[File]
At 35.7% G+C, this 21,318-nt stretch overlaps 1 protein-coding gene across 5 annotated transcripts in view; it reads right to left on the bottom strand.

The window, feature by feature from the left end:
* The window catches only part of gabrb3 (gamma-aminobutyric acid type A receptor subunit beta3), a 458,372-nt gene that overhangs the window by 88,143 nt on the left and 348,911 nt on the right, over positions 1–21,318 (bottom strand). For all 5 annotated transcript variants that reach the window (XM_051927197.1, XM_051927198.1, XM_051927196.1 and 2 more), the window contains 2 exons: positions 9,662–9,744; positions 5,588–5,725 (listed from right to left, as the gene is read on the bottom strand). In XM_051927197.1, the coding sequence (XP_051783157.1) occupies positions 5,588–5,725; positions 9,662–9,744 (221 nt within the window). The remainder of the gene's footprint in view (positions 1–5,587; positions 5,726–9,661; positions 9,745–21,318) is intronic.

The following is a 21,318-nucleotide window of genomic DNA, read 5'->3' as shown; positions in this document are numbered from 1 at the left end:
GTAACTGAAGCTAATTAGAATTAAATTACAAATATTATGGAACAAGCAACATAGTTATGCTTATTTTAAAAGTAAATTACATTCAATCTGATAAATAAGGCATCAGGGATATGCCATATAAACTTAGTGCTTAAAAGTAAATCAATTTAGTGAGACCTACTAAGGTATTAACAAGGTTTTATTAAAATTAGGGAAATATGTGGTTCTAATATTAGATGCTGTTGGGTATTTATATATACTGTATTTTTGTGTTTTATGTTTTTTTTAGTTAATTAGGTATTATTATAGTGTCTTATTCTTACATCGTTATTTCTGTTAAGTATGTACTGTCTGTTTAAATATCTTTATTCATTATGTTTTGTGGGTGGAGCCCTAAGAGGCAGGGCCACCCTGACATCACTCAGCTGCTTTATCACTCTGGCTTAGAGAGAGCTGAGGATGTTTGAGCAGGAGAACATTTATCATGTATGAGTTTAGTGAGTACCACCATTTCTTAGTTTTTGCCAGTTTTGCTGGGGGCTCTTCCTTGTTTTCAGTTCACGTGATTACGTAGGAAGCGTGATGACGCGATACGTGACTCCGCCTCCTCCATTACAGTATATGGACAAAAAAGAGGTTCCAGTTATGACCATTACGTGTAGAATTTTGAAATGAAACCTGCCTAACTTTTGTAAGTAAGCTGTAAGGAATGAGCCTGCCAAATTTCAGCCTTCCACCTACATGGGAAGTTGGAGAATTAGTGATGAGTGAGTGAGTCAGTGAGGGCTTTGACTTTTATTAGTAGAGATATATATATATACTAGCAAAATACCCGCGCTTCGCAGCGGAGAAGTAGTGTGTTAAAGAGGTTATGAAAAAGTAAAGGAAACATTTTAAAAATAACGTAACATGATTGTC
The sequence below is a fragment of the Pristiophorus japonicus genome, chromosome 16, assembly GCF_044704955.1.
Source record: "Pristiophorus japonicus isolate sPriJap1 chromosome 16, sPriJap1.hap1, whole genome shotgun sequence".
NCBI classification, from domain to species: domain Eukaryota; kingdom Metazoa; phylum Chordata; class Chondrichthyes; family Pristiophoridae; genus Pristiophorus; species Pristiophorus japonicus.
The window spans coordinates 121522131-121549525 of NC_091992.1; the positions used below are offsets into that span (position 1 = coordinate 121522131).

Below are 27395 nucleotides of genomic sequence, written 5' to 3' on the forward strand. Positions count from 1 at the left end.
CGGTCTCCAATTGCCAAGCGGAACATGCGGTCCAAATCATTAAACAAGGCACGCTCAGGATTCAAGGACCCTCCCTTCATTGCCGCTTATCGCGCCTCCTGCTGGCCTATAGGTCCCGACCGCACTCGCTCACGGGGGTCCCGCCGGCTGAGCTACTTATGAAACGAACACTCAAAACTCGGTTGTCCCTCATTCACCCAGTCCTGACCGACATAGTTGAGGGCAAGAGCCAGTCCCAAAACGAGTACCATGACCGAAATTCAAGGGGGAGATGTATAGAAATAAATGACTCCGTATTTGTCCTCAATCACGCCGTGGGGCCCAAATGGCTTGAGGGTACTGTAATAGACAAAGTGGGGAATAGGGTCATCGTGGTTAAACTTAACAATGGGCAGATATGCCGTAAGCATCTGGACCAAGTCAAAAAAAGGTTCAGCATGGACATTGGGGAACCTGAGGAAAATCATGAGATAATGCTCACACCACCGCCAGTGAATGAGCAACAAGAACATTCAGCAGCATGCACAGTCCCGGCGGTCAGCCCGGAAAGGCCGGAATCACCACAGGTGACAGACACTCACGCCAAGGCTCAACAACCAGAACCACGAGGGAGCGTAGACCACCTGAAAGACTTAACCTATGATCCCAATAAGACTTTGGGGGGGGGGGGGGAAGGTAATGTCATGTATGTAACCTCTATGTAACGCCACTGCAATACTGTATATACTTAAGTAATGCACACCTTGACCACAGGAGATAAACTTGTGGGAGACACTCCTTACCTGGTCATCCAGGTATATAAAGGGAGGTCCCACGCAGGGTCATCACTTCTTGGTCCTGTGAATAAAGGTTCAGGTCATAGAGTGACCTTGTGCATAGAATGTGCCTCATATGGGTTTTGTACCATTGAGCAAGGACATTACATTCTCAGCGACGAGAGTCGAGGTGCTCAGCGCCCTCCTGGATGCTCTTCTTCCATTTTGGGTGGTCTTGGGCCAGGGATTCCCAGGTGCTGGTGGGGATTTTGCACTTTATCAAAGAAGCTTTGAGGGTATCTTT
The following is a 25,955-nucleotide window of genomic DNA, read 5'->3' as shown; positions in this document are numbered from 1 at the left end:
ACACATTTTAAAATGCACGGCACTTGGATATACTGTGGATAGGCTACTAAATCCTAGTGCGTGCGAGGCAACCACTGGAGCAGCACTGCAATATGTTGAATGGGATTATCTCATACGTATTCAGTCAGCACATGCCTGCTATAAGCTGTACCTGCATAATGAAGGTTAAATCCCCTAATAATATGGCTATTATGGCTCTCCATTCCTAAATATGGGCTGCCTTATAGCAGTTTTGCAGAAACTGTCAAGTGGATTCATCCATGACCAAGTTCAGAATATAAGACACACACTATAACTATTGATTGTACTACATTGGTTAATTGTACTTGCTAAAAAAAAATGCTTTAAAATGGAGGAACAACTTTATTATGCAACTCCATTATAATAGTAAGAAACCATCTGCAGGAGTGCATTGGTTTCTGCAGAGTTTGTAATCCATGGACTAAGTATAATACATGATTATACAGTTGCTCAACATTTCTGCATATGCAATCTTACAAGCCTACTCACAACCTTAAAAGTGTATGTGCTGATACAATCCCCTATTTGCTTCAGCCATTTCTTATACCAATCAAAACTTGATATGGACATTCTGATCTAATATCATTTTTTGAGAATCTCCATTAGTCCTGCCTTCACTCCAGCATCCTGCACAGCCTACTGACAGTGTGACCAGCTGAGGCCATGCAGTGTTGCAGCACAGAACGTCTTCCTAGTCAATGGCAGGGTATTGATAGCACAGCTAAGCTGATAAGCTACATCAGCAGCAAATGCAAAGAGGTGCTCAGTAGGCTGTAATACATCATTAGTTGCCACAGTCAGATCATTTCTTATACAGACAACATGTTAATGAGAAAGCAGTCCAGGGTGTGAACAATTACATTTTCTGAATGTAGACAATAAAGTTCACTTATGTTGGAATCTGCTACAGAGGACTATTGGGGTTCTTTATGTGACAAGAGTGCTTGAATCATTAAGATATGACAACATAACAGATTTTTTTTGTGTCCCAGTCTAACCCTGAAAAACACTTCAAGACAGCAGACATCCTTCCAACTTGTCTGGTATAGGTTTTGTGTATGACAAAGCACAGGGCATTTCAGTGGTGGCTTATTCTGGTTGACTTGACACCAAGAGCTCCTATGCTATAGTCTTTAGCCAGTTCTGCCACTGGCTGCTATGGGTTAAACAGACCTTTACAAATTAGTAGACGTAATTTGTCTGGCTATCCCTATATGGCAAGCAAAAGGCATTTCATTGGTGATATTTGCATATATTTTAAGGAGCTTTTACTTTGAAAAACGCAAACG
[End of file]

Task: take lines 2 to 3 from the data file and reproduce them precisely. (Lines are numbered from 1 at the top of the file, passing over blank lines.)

The window, feature by feature from the left end:
* The window catches only part of gabrb3 (gamma-aminobutyric acid type A receptor subunit beta3), a 458,372-nt gene that overhangs the window by 88,143 nt on the left and 348,911 nt on the right, over positions 1–21,318 (bottom strand). For all 5 annotated transcript variants that reach the window (XM_051927197.1, XM_051927198.1, XM_051927196.1 and 2 more), the window contains 2 exons: positions 9,662–9,744; positions 5,588–5,725 (listed from right to left, as the gene is read on the bottom strand). In XM_051927197.1, the coding sequence (XP_051783157.1) occupies positions 5,588–5,725; positions 9,662–9,744 (221 nt within the window). The remainder of the gene's footprint in view (positions 1–5,587; positions 5,726–9,661; positions 9,745–21,318) is intronic.